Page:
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BD Bioscience
BD Bioscience

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Guts and Glory

By | April 1, 2016

An open mind and collaborative spirit have taken Hans Clevers on a journey from medicine to developmental biology, gastroenterology, cancer, and stem cells.

1 Comment

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Putting Down Roots

By | February 1, 2016

A survivor and a pioneer, Natasha Raikhel emigrated to the U.S. from Soviet Russia and made a career of studying protein trafficking in plants.

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Fearless about Folding

By | January 1, 2016

Susan Lindquist has never shied away from letting her curiosity guide her research career.

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image: Leaving an Imprint

Leaving an Imprint

By | August 1, 2015

Among the first to discover epigenetic reprogramming during mammalian development, Wolf Reik has been studying the dynamics of the epigenome for 30 years.

1 Comment

image: Resistance Fighter

Resistance Fighter

By | June 1, 2015

Stuart Levy has spent a lifetime studying mechanisms of antibiotic resistance and crusading to abolish the use of antibiotics in animal feed.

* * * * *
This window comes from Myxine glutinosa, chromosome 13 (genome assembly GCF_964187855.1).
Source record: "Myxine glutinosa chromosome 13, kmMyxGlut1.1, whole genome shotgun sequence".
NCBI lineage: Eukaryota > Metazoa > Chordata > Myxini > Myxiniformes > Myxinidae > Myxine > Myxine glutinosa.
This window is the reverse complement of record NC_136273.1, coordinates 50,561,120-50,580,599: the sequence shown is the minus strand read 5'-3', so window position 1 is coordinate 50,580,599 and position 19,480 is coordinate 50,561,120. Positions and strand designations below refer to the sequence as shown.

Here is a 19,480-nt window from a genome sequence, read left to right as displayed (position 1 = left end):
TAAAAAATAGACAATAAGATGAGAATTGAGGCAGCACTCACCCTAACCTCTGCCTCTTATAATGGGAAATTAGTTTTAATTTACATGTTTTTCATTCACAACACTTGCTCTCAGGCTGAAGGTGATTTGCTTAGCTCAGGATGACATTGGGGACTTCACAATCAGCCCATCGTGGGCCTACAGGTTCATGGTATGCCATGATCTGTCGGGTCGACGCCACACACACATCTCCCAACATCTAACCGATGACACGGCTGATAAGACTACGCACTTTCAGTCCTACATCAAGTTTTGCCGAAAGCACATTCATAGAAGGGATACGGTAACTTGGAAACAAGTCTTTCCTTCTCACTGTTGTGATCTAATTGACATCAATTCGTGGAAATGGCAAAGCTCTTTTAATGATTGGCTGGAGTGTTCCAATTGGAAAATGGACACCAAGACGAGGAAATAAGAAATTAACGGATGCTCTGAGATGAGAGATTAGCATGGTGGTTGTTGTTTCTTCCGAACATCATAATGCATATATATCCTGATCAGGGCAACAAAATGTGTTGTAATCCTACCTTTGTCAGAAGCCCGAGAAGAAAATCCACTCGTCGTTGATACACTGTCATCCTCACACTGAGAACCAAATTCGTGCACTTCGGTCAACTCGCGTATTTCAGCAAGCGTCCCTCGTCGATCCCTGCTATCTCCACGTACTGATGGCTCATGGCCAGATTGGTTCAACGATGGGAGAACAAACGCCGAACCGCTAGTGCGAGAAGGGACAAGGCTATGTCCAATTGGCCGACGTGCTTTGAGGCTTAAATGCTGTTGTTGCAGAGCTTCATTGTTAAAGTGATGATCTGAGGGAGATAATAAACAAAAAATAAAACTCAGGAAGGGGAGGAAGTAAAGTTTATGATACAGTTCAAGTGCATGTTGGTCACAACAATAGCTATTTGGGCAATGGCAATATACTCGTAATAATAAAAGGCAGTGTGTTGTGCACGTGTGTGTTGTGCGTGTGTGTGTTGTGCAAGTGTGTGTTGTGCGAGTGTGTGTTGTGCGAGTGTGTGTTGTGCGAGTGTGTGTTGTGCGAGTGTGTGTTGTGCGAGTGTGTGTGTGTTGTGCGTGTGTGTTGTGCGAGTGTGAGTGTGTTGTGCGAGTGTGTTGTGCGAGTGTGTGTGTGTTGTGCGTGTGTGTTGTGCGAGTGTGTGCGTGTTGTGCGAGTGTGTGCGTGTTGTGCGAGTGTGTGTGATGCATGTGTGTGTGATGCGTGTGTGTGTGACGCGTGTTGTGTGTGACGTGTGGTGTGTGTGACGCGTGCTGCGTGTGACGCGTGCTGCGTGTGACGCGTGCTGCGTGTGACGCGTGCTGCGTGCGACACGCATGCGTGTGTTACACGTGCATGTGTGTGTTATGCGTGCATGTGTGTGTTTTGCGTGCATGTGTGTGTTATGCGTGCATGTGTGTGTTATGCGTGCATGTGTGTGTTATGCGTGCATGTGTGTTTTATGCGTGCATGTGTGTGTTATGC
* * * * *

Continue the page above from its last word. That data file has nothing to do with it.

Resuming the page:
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Putting It Together

By | May 1, 2015

Exploring viral replication pathways has led Carol Carter from the study of measles and reoviruses to the assembly and budding of newly minted HIV.

1 Comment

image: Of Cells and Limits

Of Cells and Limits

By | March 1, 2015

Leonard Hayflick has been unafraid to speak his mind, whether it is to upend a well-entrenched dogma or to challenge the federal government. At 86, he’s nowhere near retirement.

3 Comments

image: Engineer of Change

Engineer of Change

By | February 1, 2015

A chemical engineer walks into a biology lab . . . and revolutionizes bioengineering. How Robert Langer blazed a trail in drug delivery and regenerative medicine.

2 Comments

image: Why, Oh Y?

Why, Oh Y?

By | January 1, 2015

A toothpick and a bit of chance shaped David Page’s career, which he has dedicated to understanding the mammalian Y chromosome and fetal germ cell development.

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image: All Systems Go

All Systems Go

By | December 1, 2014

Alan Aderem earned his PhD while under house arrest for protesting apartheid in South Africa. His early political involvement has guided his scientific focus, encouraging fellow systems biologists to study immunology and infectious diseases.

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